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Andrea Romano

Teacher

Andrea Romano

Teacher


Graduate in Humanities
University of Udine

Andrea Romano

Teacher


Graduate in Humanities
University of Udine

Teacher

My name is Andrea Romano. I have graduated with honors in Humanities at the University of Udine, then, in 2005, I got a teaching qualification and since 2008 I am indeed regular teacher of Italian literature and Latin in high school.

The Interview

What led you to choose Humanistic Studies?

I have always had wonderful teachers in those subjects, in middle school as well as in high school. They were my role models. Moreover, I have always been interested in the past, in the dialogue with our ancestors, upon whose shoulders we climb in order to see further – as medieval philosophers used to say. I have to admit that, at the time, I was also a bit posh regarding studies about practical, political and economical issues, but I see now that I was wrong.

Have you ever been abroad during your university education?

No, I have not.

What role does your humanistic education play in your current occupation?

My education has been essential in this sense. Even though I had an active part in building it (by reading many fundamental texts for my personal growth without being asked to), I remember with particular affection my high school years: never have I ever studied with such a burning passion as then. Under this point of view, my university experience was different, even lighter, but it taught me how to approach study in an autentic scientific way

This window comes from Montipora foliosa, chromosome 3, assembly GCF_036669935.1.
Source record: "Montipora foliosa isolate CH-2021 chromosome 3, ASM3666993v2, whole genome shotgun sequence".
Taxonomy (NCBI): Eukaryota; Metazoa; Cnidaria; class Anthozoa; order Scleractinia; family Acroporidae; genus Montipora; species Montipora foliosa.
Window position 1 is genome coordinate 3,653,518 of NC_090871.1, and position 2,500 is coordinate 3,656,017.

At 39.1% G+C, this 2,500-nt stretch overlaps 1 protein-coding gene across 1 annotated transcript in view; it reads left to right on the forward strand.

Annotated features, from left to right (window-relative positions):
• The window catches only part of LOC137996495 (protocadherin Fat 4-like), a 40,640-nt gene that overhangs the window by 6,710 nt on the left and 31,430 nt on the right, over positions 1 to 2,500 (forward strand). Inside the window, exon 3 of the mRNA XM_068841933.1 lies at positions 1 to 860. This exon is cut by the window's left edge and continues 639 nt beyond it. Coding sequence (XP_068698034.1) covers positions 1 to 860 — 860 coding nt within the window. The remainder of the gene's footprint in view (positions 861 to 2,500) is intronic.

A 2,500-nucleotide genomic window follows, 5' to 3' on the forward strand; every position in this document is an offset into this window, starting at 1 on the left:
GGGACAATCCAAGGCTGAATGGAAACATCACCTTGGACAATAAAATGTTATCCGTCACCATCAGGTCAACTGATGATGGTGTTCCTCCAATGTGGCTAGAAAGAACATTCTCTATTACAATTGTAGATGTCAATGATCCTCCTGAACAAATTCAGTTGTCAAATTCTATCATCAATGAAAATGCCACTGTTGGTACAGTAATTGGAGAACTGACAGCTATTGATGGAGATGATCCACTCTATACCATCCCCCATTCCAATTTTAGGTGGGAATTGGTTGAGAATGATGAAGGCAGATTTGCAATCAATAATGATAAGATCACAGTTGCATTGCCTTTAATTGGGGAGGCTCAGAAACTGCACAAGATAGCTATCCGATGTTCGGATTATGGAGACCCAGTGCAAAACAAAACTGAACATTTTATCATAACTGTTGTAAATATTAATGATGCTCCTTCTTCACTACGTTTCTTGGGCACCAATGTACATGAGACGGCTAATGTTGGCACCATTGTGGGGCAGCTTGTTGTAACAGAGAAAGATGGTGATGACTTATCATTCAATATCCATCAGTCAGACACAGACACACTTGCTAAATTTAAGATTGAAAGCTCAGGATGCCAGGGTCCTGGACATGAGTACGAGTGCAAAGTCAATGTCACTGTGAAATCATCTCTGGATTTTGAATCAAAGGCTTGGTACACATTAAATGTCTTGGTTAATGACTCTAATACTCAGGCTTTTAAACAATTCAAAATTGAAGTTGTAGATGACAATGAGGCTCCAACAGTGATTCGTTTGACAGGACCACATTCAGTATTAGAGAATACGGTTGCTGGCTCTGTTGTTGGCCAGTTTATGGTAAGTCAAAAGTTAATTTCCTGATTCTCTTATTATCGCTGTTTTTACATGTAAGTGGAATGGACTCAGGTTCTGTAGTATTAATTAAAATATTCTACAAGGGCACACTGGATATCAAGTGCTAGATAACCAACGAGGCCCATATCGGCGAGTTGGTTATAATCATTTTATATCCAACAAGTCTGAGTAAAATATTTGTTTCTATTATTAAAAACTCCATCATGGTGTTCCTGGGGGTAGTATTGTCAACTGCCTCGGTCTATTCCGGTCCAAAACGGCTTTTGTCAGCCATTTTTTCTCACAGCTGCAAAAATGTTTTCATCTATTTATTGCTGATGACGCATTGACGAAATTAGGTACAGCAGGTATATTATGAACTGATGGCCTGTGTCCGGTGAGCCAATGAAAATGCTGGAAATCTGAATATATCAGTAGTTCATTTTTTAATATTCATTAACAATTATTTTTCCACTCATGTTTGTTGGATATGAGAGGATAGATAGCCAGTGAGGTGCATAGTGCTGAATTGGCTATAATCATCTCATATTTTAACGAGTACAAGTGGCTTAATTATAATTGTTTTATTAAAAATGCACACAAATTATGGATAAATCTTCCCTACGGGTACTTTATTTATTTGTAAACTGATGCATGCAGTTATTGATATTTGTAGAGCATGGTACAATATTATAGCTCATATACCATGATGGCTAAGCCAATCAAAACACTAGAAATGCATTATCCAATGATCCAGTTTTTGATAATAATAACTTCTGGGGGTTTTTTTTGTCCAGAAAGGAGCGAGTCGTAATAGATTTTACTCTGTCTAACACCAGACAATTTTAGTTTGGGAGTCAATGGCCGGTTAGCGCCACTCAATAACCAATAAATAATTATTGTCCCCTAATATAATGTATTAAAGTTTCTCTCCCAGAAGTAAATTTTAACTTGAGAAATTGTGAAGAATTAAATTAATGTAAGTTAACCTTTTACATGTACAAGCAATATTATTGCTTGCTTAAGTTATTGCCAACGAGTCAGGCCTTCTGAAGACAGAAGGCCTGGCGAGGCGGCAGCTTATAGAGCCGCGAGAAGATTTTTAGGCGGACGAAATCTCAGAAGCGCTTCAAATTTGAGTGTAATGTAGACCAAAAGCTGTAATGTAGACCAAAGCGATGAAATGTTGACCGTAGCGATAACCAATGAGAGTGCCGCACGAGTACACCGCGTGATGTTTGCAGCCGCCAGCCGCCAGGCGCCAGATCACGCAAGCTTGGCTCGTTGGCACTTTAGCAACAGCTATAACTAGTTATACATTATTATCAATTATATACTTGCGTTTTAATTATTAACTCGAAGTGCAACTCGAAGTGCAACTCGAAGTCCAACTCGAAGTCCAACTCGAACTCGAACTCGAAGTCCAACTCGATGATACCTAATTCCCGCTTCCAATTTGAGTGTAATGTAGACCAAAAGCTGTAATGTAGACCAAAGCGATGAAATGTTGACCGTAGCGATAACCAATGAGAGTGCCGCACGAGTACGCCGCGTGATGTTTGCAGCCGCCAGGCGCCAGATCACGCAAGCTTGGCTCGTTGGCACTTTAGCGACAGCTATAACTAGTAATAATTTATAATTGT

Do you think that humanistic studies could pave the way for various careers?

I am convinced that humanistic studies are thoroughly edifying. However, I am also convinced that, on a more professional level, the first choice of a graduate in this field should be teaching: I do not see many other possibilities (aside from journalism, publishing and little else), and besides, those who are fond of Humanities often feel the need to pass on their knowledge to young people, who then, on their part, will do the same in a virtuous loop that we might call "educational mission".

What would you recommend to young people struggling with the choice of the right study programme?

Follow your own vocation. Do not base your education on family tradition, influence of friends or the desire to find an easy job within the civil service. Your studies will require you to endure and sacrifice: if you are not ready, you would better choose something else, therefore my suggestion is, be realistic.